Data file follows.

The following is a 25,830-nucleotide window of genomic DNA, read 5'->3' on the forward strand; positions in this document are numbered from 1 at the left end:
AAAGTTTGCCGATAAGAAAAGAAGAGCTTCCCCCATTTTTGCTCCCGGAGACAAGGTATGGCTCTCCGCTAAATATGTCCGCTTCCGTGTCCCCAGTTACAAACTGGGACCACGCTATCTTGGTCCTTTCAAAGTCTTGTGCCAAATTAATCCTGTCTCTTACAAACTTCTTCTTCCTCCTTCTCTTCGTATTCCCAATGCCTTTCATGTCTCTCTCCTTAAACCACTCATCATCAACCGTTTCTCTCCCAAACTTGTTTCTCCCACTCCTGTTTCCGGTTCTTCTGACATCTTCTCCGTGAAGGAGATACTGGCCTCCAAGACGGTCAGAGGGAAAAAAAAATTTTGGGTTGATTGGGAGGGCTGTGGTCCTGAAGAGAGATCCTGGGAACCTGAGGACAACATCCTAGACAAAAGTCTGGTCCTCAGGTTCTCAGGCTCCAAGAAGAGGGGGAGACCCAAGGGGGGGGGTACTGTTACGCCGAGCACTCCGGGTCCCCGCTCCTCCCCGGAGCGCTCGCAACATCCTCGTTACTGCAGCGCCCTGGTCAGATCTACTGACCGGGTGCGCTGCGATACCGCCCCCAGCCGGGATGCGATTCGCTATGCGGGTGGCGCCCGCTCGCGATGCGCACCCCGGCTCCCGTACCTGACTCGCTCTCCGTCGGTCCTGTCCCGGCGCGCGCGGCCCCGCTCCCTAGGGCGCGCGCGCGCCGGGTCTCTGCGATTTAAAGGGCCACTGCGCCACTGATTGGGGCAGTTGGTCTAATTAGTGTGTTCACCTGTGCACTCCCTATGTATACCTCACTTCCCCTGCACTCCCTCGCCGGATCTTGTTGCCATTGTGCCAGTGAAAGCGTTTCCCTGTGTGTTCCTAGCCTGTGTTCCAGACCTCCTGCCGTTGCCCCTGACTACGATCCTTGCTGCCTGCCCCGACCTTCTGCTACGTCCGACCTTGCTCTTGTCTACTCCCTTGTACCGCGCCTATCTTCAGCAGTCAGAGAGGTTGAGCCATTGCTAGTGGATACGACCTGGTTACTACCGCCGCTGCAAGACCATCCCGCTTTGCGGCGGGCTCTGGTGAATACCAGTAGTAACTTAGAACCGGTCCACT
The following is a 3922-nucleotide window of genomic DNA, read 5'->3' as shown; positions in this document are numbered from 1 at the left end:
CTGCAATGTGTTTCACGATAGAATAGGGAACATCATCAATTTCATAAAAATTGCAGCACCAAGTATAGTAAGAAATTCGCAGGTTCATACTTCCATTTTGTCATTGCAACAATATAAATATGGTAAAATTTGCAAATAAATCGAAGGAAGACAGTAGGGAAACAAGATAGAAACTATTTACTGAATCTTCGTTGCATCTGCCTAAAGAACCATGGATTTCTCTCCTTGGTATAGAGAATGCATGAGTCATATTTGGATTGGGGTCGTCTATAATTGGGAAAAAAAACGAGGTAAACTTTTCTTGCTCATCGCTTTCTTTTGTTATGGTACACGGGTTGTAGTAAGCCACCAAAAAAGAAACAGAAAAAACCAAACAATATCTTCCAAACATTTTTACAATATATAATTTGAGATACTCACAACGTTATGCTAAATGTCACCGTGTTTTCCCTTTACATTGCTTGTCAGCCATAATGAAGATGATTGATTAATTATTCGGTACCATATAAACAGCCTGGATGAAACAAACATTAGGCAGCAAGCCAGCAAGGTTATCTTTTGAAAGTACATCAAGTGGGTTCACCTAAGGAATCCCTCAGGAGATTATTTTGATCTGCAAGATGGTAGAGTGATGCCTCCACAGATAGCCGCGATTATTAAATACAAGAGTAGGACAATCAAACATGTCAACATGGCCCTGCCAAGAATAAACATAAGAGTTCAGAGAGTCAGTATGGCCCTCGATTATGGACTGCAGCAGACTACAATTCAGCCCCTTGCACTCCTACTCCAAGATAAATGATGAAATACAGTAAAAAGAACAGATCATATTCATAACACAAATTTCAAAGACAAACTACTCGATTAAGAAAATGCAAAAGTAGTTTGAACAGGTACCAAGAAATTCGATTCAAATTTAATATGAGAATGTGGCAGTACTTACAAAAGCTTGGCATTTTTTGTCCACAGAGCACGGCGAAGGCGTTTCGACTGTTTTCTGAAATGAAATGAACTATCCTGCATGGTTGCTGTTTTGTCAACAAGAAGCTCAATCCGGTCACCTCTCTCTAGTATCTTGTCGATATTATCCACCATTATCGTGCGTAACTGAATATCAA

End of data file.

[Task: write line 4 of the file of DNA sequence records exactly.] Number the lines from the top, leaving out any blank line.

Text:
CTGCAATGTGTTTCACGATAGAATAGGGAACATCATCAATTTCATAAAAATTGCAGCACCAAGTATAGTAAGAAATTCGCAGGTTCATACTTCCATTTTGTCATTGCAACAATATAAATATGGTAAAATTTGCAAATAAATCGAAGGAAGACAGTAGGGAAACAAGATAGAAACTATTTACTGAATCTTCGTTGCATCTGCCTAAAGAACCATGGATTTCTCTCCTTGGTATAGAGAATGCATGAGTCATATTTGGATTGGGGTCGTCTATAATTGGGAAAAAAAACGAGGTAAACTTTTCTTGCTCATCGCTTTCTTTTGTTATGGTACACGGGTTGTAGTAAGCCACCAAAAAAGAAACAGAAAAAACCAAACAATATCTTCCAAACATTTTTACAATATATAATTTGAGATACTCACAACGTTATGCTAAATGTCACCGTGTTTTCCCTTTACATTGCTTGTCAGCCATAATGAAGATGATTGATTAATTATTCGGTACCATATAAACAGCCTGGATGAAACAAACATTAGGCAGCAAGCCAGCAAGGTTATCTTTTGAAAGTACATCAAGTGGGTTCACCTAAGGAATCCCTCAGGAGATTATTTTGATCTGCAAGATGGTAGAGTGATGCCTCCACAGATAGCCGCGATTATTAAATACAAGAGTAGGACAATCAAACATGTCAACATGGCCCTGCCAAGAATAAACATAAGAGTTCAGAGAGTCAGTATGGCCCTCGATTATGGACTGCAGCAGACTACAATTCAGCCCCTTGCACTCCTACTCCAAGATAAATGATGAAATACAGTAAAAAGAACAGATCATATTCATAACACAAATTTCAAAGACAAACTACTCGATTAAGAAAATGCAAAAGTAGTTTGAACAGGTACCAAGAAATTCGATTCAAATTTAATATGAGAATGTGGCAGTACTTACAAAAGCTTGGCATTTTTTGTCCACAGAGCACGGCGAAGGCGTTTCGACTGTTTTCTGAAATGAAATGAACTATCCTGCATGGTTGCTGTTTTGTCAACAAGAAGCTCAATCCGGTCACCTCTCTCTAGTATCTTGTCGATATTATCCACCATTATCGTGCGTAACTGAATATCAA